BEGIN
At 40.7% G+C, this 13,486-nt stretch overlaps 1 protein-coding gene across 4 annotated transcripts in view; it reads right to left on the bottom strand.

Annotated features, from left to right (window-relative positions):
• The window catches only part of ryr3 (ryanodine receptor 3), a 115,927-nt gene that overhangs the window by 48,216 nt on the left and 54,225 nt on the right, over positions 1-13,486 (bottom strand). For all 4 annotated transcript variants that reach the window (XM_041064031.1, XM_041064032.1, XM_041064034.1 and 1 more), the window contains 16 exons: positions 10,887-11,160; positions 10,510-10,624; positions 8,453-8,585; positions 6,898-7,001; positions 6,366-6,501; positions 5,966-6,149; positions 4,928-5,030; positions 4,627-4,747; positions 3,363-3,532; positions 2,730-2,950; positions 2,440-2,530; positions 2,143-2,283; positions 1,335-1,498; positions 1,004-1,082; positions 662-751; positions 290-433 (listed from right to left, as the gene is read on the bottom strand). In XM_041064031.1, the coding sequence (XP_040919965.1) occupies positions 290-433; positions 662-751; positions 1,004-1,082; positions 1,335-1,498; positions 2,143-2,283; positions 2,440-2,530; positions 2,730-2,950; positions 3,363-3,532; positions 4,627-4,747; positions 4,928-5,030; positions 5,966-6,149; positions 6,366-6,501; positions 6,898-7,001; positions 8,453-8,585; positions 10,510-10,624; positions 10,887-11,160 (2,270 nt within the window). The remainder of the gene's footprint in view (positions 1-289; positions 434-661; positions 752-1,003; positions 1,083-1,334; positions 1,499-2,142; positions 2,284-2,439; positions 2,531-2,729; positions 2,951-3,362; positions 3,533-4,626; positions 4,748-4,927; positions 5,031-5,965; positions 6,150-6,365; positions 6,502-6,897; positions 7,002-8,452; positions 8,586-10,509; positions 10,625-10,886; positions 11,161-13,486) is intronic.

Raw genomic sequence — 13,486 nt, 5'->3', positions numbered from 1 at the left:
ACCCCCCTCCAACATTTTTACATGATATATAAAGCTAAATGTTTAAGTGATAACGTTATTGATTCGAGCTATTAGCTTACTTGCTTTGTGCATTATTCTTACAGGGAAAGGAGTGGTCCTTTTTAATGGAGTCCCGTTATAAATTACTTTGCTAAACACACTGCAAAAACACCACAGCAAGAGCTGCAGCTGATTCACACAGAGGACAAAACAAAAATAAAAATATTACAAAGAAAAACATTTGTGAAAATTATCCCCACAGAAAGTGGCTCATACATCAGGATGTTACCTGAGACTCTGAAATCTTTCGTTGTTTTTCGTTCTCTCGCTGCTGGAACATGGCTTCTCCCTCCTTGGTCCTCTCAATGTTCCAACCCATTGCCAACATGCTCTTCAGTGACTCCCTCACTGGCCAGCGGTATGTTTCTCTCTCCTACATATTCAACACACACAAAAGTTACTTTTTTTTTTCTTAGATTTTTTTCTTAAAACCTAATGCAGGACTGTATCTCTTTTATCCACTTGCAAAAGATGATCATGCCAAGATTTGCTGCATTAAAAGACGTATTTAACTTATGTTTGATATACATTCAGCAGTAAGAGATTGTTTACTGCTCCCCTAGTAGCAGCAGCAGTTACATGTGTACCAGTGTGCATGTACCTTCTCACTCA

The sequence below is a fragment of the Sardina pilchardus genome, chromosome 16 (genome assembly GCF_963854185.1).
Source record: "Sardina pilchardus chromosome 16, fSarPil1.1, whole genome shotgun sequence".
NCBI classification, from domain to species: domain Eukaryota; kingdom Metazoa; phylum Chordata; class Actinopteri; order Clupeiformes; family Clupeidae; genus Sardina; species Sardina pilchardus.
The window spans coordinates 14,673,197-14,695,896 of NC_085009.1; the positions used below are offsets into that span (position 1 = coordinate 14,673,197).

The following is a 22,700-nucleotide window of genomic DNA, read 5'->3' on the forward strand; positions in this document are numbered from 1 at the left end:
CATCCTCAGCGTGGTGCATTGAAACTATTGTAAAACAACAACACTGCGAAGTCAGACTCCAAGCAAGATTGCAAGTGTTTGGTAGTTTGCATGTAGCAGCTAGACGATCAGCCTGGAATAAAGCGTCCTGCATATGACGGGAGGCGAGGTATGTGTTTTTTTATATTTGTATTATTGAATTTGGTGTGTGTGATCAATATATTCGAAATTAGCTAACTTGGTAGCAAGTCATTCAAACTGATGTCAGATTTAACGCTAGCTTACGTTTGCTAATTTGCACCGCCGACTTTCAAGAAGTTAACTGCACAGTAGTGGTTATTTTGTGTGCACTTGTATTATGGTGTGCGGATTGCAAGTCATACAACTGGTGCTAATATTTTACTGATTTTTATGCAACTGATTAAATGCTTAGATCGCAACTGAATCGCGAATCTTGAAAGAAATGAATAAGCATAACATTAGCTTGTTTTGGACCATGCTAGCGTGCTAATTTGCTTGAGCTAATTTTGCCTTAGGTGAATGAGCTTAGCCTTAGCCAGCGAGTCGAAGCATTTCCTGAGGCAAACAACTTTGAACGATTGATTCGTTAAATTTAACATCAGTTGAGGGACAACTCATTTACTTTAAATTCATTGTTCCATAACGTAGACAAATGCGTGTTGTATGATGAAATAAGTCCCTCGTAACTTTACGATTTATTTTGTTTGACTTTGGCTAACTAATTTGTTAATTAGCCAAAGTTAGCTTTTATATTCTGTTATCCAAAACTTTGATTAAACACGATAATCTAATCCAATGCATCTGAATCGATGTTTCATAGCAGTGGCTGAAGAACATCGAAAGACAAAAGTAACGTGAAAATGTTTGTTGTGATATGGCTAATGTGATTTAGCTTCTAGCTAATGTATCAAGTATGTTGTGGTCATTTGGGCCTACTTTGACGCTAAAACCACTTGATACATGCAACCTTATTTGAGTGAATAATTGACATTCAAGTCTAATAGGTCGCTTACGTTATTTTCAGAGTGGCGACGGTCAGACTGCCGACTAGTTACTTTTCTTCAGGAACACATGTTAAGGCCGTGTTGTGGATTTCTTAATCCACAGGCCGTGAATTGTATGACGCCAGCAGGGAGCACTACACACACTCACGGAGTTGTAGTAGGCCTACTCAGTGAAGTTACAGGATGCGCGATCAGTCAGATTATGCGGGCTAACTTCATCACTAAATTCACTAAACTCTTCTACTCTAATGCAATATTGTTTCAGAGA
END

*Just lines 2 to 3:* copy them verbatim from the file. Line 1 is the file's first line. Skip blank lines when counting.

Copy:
Annotated features, from left to right (window-relative positions):
• The window catches only part of ryr3 (ryanodine receptor 3), a 115,927-nt gene that overhangs the window by 48,216 nt on the left and 54,225 nt on the right, over positions 1-13,486 (bottom strand). For all 4 annotated transcript variants that reach the window (XM_041064031.1, XM_041064032.1, XM_041064034.1 and 1 more), the window contains 16 exons: positions 10,887-11,160; positions 10,510-10,624; positions 8,453-8,585; positions 6,898-7,001; positions 6,366-6,501; positions 5,966-6,149; positions 4,928-5,030; positions 4,627-4,747; positions 3,363-3,532; positions 2,730-2,950; positions 2,440-2,530; positions 2,143-2,283; positions 1,335-1,498; positions 1,004-1,082; positions 662-751; positions 290-433 (listed from right to left, as the gene is read on the bottom strand). In XM_041064031.1, the coding sequence (XP_040919965.1) occupies positions 290-433; positions 662-751; positions 1,004-1,082; positions 1,335-1,498; positions 2,143-2,283; positions 2,440-2,530; positions 2,730-2,950; positions 3,363-3,532; positions 4,627-4,747; positions 4,928-5,030; positions 5,966-6,149; positions 6,366-6,501; positions 6,898-7,001; positions 8,453-8,585; positions 10,510-10,624; positions 10,887-11,160 (2,270 nt within the window). The remainder of the gene's footprint in view (positions 1-289; positions 434-661; positions 752-1,003; positions 1,083-1,334; positions 1,499-2,142; positions 2,284-2,439; positions 2,531-2,729; positions 2,951-3,362; positions 3,533-4,626; positions 4,748-4,927; positions 5,031-5,965; positions 6,150-6,365; positions 6,502-6,897; positions 7,002-8,452; positions 8,586-10,509; positions 10,625-10,886; positions 11,161-13,486) is intronic.